IndyCar Hybrid Engine Delayed Until 2024

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(Photo Credit: Joe Skibinski / Penske Entertainment / Courtesy of IndyCar)

The NTT IndyCar Series have delayed the debut of the 2.4 liter, twin-turbocharged V6 hybrid engines from 2023 to 2024, citing global supply chain issues.

The new engines will produce a base 800 horsepower, with the hybrid system boosting the horsepower to 900. Until then, teams will continue to use the 2.2 liter V6 engines that have been used in the series since 2012.

This isn’t the first time the new powertrains have been delayed. 2021 was originally scheduled to be the maiden season, before a delay to 2022 in hopes to attract more engine suppliers and then to 2023 due to COVID-19.

IndyCar President Jay Frye stated in a press release that the development of the engine is still going at a good pace even with this most recent delay.

“We are very encouraged by the progress our team and our partners have made, but an immediate decision needed to be made to ensure we are prepared for the 2023 season utilizing our current 2.2-liter engine package,” he said.

“Thanks to our great partners at Honda and Chevrolet for working through this challenging supply chain situation. We are going full speed ahead with the 2.4-liter hybrid engine and cannot wait to have it on track in 2024.”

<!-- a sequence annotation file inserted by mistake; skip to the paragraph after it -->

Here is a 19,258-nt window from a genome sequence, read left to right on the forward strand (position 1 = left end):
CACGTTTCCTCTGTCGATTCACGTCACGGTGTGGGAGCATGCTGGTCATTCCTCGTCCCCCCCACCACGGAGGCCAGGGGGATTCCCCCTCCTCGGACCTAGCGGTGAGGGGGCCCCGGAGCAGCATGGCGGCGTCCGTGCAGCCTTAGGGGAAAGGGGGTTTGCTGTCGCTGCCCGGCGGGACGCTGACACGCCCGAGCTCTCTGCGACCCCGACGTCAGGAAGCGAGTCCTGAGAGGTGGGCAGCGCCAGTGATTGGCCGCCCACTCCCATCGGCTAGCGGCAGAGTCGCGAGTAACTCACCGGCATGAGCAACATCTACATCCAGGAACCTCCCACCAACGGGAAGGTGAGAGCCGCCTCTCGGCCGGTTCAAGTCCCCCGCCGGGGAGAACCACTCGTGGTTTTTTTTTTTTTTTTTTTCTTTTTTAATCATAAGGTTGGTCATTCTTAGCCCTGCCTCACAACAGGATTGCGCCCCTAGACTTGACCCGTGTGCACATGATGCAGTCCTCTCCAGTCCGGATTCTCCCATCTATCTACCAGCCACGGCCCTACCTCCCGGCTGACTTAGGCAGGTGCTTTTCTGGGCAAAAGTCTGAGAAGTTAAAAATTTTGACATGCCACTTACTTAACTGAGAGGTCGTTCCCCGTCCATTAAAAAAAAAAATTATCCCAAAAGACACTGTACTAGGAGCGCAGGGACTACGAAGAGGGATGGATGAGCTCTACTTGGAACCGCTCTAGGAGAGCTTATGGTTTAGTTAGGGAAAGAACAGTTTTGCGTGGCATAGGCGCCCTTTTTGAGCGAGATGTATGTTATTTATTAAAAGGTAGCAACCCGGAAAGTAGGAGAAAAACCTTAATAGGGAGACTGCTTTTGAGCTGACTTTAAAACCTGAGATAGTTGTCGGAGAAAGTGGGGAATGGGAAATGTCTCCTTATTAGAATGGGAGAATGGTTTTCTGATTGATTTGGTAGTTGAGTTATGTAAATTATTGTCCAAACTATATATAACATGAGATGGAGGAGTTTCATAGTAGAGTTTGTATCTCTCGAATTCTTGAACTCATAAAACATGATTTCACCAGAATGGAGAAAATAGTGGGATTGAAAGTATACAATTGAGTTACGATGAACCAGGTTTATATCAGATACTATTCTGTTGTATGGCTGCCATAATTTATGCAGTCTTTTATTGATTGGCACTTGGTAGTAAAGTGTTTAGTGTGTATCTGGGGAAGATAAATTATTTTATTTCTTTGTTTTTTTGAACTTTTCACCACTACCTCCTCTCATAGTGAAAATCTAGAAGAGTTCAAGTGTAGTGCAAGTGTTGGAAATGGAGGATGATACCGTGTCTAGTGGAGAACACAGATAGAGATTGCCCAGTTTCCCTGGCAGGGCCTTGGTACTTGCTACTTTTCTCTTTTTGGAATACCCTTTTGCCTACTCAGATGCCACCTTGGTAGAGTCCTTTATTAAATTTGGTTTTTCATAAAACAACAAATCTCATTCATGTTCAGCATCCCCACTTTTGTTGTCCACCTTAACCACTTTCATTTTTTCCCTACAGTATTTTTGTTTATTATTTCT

Engine suppliers Honda and Chevrolet remain fully committed to the new engines, even though they will be pushed back another year.

“We are very excited to get the electrified era of IndyCar Series racing underway,” said David Salters, president and technical director at Honda Performance Development.

“We have finished development and dyno testing of our new internal combustion engine, and once the hybrid system component supply chain issues are sorted, we’ll begin track testing of the new hybrid power unit.”

Mark Stielow, director at GM Motorsports Competition Engineering, echoed the same sentiment.

“We are proud of the hard work and level of commitment by our engine group, along with our teams and partners, in the development of the Chevrolet 2.4-liter engine for our IndyCar program,” he said.

“We were certainly excited to have it on track next season. Chevrolet remains fully committed to the NTT IndyCar Series, and we look forward to debuting our future engine package in 2024.”

The first test of this new hybrid component will take place on 30-31 March 2022 at Sebring International Raceway. More work will be done to implement this new technology will continue throughout the year.

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